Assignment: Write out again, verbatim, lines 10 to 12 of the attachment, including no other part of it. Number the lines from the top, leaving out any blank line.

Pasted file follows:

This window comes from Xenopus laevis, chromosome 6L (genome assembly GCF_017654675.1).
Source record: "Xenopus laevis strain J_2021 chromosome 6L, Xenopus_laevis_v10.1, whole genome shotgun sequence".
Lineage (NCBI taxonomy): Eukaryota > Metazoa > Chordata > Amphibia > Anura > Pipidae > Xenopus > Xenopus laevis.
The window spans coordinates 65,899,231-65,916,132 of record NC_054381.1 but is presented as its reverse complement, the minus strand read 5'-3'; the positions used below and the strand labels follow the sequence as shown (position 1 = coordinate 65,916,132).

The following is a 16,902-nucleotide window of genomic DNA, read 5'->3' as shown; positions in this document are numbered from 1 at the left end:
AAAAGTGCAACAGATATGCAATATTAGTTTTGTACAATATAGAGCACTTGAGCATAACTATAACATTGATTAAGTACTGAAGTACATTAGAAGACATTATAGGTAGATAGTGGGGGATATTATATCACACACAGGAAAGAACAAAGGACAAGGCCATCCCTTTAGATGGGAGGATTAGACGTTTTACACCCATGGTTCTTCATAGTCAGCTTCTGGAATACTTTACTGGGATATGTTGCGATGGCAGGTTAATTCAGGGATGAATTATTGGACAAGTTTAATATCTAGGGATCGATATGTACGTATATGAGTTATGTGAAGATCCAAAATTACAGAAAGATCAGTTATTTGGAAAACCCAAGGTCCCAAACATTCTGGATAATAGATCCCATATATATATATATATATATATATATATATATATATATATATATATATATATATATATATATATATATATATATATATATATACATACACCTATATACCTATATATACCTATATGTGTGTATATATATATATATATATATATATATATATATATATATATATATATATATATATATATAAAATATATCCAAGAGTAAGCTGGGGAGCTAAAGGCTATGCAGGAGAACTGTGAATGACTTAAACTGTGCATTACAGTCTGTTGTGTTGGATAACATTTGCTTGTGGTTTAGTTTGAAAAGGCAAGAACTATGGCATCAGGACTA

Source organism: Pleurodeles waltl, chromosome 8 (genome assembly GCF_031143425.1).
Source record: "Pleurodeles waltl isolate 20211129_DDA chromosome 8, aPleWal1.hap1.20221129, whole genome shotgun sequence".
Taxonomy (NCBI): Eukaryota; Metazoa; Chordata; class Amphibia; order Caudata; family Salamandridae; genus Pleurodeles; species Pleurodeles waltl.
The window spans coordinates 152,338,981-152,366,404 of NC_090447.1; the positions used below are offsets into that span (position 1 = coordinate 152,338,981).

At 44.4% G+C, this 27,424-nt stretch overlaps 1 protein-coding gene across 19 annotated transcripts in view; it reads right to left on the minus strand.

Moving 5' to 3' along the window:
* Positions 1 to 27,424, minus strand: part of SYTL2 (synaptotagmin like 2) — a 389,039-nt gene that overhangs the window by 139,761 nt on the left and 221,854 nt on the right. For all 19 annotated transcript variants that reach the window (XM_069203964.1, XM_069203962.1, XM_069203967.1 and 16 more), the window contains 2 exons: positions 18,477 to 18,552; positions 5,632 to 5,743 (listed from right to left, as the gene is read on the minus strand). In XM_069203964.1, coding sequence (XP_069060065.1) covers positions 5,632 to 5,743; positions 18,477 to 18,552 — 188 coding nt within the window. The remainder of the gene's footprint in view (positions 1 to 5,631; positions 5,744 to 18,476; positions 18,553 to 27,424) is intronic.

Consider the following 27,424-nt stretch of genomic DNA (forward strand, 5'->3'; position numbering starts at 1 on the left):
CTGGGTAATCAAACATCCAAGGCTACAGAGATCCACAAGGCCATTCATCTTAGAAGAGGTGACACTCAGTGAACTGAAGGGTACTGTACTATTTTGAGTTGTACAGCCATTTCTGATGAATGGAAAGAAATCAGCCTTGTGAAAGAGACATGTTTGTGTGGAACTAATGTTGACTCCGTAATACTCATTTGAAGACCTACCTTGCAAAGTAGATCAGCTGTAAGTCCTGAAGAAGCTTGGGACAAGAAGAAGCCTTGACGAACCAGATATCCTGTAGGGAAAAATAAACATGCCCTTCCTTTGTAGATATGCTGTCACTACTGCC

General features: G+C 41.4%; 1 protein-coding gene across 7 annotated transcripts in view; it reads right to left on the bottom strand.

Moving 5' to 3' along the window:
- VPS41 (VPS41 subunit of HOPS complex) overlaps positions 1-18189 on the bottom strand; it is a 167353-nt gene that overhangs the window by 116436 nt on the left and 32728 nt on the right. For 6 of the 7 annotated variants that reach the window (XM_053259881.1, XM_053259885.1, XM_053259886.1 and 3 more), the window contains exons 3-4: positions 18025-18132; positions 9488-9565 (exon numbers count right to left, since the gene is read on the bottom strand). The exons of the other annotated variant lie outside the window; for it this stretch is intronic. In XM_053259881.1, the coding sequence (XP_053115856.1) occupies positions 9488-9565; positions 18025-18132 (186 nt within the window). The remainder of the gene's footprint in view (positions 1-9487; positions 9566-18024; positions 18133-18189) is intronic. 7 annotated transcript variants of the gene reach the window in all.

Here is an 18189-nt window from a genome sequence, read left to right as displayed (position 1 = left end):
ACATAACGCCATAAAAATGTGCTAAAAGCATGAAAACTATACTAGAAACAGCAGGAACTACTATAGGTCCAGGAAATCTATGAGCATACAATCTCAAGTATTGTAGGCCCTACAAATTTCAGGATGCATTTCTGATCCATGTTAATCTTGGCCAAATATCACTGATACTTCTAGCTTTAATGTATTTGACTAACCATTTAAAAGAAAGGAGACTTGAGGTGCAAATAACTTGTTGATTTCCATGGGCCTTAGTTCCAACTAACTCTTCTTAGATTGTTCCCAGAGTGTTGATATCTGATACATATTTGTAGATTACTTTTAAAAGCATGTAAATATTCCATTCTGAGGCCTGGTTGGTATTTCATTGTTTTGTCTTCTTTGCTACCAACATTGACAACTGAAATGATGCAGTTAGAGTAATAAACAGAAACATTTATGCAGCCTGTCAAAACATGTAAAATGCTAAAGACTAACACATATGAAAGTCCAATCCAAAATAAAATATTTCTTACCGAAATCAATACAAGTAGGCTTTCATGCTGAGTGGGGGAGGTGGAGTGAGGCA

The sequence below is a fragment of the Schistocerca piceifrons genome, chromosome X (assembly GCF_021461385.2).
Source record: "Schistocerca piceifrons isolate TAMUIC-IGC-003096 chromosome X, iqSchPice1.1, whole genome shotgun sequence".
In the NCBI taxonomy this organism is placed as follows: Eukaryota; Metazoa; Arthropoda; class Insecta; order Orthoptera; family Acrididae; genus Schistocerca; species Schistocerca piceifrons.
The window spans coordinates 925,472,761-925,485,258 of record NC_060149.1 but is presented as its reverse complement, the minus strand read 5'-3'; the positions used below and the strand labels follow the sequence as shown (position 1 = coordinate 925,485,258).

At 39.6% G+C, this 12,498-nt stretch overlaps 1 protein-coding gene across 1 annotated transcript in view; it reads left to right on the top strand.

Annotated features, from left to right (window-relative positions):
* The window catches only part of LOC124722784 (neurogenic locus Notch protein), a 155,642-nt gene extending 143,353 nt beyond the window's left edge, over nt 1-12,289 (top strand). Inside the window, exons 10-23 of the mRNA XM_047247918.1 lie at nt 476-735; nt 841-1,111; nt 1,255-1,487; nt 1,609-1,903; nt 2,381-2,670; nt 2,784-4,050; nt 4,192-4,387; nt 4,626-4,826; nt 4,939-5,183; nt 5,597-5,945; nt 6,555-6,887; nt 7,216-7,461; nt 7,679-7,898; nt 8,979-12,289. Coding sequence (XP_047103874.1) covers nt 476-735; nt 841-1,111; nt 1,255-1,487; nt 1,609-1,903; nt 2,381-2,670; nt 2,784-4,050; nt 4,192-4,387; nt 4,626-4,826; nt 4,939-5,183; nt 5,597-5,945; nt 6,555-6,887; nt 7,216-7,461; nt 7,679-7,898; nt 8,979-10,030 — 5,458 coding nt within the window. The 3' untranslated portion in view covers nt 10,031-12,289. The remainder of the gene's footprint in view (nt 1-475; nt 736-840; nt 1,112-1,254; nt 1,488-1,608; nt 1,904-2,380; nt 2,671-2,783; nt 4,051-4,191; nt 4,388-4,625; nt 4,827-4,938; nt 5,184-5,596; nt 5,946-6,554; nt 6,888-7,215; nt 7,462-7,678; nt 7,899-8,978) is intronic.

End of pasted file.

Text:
The window spans coordinates 152,338,981-152,366,404 of NC_090447.1; the positions used below are offsets into that span (position 1 = coordinate 152,338,981).

At 44.4% G+C, this 27,424-nt stretch overlaps 1 protein-coding gene across 19 annotated transcripts in view; it reads right to left on the minus strand.

Moving 5' to 3' along the window: